neyronrose (neyronrose) wrote,

busy Monday -- real life

I figured I'd better get out of the house today, before the next storm hit.  E.M. at the secondhand book store had e-mailed to say she'd be working on changing the window displays over for February.  The big focus is on Valentine's Day.  I thought I remembered us having doilies from last year.  Indeed we had heart doilies in red and white, and various other paper hearts and such.  Some of them even said "Romance Half Off" on them.  E.M. had made signs that said the same, that all romance novels were 50% off in February.  I put doilies and half-off signs in great profusion over the romance shelves.  In fact, it looked rather like a doily explosion.

Next I headed towards the GLBT organization meeting at [local university].  I had called H. and S.  H. said she'd come if her homework was under control.  S. didn't answer his phone.  I said, "I would have died of shock if you'd actually answered your phone, but if you're coming to the meeting, I'll go to say hi to you."  I had brought in more books to donate to the organization, and was busy moving empty cardboard boxes(?) off the bottom bookshelf and putting books on the bookshelves.

J, who I'd known as J(male name) came in, and I said, "Hi, J(male name)."

"Oh, you startled me," J said.  I suppose, as I was this little voice from down on the floor by the bookshelves, and not visible from outside the door.

I finished putting the books on the shelves.  "I made kind of a mess by taking out this big empty cardboard box and a cardboard box with really random things in it."  J looked at the cardboard box with random things in it, and identified a couple of pairs of shoes worn for various drag things.  Anyway, I left J figuring that stuff out and headed over to the meeting.

I didn't recognize most of the people, so I just took a chair at the far end of the circle by myself.  Then S. and I saw each other, and he said, "Do you want to come over here, or do you want me to come over there?"  I was touched.  I went over there by him, and my secret love child immediately started catching me up on what was going on with him, until the meeting officially started.

The president of the organization, R., said, "It's our first official meeting of the semester," and introduced her vice-president, V.  "S. is going to help me lead this meeting," R. said.  It was coming-out stories day, and I hoped that my presence wouldn't inhibit the students from speaking.  I didn't notice them being particularly inhibited.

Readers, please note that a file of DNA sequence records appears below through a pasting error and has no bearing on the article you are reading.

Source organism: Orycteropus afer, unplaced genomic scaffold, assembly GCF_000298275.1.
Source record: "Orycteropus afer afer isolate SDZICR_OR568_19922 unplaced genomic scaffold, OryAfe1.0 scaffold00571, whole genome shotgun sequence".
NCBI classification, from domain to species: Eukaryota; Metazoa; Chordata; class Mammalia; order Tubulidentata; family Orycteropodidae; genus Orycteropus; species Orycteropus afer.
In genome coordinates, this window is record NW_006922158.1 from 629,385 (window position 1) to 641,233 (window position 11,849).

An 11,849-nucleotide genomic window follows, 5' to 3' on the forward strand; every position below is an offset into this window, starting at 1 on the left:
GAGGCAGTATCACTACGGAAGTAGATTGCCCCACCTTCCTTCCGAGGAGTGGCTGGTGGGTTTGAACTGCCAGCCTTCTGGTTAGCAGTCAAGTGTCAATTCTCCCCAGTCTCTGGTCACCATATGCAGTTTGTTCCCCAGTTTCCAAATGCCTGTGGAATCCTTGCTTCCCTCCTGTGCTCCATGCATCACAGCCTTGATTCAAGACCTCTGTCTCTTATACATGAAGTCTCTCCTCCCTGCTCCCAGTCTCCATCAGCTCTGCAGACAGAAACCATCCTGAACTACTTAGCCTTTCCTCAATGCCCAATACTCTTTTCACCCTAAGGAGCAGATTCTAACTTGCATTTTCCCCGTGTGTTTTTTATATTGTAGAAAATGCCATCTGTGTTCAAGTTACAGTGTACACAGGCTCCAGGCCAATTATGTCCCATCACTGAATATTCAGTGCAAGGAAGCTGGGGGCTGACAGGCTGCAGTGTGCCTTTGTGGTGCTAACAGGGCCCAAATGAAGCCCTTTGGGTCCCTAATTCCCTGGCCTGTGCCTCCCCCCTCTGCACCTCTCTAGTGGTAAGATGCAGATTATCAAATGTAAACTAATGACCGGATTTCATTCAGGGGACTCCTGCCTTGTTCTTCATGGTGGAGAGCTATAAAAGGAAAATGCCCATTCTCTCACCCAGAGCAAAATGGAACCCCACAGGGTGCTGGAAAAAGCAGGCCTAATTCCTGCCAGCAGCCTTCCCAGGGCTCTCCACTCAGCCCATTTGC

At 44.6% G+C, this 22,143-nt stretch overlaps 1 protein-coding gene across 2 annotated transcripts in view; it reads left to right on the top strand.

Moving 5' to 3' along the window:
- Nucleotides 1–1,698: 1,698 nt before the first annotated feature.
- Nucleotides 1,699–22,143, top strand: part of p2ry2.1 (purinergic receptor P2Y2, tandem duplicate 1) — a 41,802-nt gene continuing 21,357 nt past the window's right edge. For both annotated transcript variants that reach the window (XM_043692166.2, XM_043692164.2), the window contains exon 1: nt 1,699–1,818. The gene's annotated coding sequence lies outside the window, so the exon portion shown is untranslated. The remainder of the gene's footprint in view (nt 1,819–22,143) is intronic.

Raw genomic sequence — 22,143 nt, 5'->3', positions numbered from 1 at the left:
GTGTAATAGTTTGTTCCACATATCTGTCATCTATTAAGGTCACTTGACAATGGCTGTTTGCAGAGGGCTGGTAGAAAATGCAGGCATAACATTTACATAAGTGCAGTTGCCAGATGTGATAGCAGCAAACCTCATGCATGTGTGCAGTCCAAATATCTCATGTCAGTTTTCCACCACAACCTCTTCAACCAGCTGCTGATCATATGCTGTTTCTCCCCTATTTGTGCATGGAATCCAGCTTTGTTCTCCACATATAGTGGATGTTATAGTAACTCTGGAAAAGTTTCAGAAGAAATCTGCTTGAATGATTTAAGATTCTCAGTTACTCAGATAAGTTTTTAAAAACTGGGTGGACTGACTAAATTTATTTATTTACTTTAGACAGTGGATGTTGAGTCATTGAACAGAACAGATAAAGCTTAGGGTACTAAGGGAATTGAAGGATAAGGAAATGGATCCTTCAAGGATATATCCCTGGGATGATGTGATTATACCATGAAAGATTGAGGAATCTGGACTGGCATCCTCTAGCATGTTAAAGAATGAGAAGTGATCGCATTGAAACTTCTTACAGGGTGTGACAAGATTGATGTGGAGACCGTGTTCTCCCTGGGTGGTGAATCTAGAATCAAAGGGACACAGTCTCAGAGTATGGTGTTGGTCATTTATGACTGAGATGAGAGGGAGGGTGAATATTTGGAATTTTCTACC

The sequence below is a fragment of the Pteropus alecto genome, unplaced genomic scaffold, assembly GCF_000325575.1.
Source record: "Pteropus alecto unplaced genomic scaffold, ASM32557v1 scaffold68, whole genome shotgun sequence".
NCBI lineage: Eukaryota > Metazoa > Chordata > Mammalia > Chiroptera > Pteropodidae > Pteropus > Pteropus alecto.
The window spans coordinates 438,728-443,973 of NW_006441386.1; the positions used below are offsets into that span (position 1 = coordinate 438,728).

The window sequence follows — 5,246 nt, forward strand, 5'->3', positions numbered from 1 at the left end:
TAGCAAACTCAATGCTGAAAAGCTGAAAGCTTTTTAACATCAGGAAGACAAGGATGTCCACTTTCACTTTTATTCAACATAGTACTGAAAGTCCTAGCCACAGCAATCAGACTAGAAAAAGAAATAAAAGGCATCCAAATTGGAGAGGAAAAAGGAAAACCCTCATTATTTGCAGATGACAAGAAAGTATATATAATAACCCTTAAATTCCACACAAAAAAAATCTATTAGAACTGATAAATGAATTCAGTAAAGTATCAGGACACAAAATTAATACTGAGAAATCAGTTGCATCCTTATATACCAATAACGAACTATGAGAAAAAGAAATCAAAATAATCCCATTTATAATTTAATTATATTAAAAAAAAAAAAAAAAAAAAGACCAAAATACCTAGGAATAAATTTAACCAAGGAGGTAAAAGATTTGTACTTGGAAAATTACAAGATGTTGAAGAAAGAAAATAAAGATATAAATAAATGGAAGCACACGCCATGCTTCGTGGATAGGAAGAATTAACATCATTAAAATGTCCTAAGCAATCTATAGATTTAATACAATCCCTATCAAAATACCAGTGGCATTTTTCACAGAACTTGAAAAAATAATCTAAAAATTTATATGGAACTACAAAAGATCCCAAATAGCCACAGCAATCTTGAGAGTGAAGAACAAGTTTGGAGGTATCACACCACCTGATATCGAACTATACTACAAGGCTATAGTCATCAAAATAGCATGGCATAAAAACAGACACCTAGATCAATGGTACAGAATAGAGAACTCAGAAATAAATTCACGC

They had stories of great courage, and some were hilariously delivered.  I wish I remembered much more, but the one student said that his brother(?) said, "So you're a pole-smoker."

The student replied, "I wouldn't use that terminology, but yes."  Anyway, I nearly fell off my seat laughing several times.  There were sad parts of some stories, too, of kids being relentlessly taunted in school, and one mentioning having suicidal thoughts in sixth grade.  But almost everybody ended on an upbeat note.

One male student shared that he was only attracted to straight guys, and hated himself for it, that he wasn't attracted to gay guys.  I wanted to tell him that was hardly unheard of, but others beat me to it.

J, who I'd known as J(male name), said ze was just known as J now.  I felt bad about calling hir by the male name before the meeting, but I didn't know.  J said that ze was only attracted to men, but didn't feel male or female.  I was not surprised that J was now coming out as genderqueer.  Ze had said things along those lines towards the end of the last school year, plus it not being surprising if you'd ever watched hir mannerisms or talked to hir.

I had taken J as male-bodied but girly in the time I'd known hir by J(male name).  It's nice that J had the opportunity to learn a lot about gender, and realize hir options.  J, by the way, wants people to use the pronoun J or use "they" or "their" in referring to hir.  I'm just using gender-neutral pronouns here, as J doesn't know my LJ name.

There were several young transmen in various stages of transition.  I guess transmen as a group mostly used to just be taken as short men, bearded once they took testosterone.  I think that a lot are realizing it earlier, too.  Most said their parents weren't surprised, that they'd said they were boys when they were little.  Most of the students generally seemed to be out, and several said their parents weren't surprised.  J said hir dad said (imitates a deep male voice), "Well, we're not thrilled," but that hir parents were basically okay with it.  That was when ze came out as gay.  I'm not sure if they know about the genderqueer part yet.

Several allies, all women, shared their stories as allies.  I thought some of the language used was a little awkward, but they were sincere, and were applauded as everyone who shared their stories was.

I shared my story rather late along the line, about how I'd figured I was straight because I had crushes on guys, then realized a few years later that I got crushes on girls, too.  When I came out as bisexual to Mom, she said, "You're just saying that to fit in with your gay friends."  It would have been a hell of a way to actually try to fit in, as my lesbian peers at the time had issues with bisexuals, and would say that you weren't a "real woman" if you weren't a lesbian.

Anyway, I said that my reaction to Mom was, "Whatever.  If you don't want to believe it, don't believe it."

When I told Dad, he said, "It must run in the family," then wandered off, leaving me confused about that statement for years.

S. said he loved my dad's reaction.  I said, "I was like, WTF?"  Dad often leaves people saying "WTF?" generally, so I've come to realize it's certainly not just me.

After the meeting, I went to meet my prospective roommate, but I think that will be another entry.

Tags: books, glbt -- and straight

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